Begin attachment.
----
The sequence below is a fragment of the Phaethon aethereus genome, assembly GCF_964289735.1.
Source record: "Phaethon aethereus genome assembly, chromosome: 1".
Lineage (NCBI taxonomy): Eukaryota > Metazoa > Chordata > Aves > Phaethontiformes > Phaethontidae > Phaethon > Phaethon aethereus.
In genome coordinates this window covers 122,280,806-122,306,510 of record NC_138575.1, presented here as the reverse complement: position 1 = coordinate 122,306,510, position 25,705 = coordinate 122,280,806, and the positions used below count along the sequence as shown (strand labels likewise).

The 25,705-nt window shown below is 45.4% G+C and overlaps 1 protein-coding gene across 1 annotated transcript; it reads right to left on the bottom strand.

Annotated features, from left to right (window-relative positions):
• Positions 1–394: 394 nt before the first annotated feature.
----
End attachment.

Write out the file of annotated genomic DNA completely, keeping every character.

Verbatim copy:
The sequence below is a fragment of the Phaethon aethereus genome, assembly GCF_964289735.1.
Source record: "Phaethon aethereus genome assembly, chromosome: 1".
Lineage (NCBI taxonomy): Eukaryota > Metazoa > Chordata > Aves > Phaethontiformes > Phaethontidae > Phaethon > Phaethon aethereus.
In genome coordinates this window covers 122,280,806-122,306,510 of record NC_138575.1, presented here as the reverse complement: position 1 = coordinate 122,306,510, position 25,705 = coordinate 122,280,806, and the positions used below count along the sequence as shown (strand labels likewise).

The 25,705-nt window shown below is 45.4% G+C and overlaps 1 protein-coding gene across 1 annotated transcript; it reads right to left on the bottom strand.

Annotated features, from left to right (window-relative positions):
• Positions 1–394: 394 nt before the first annotated feature.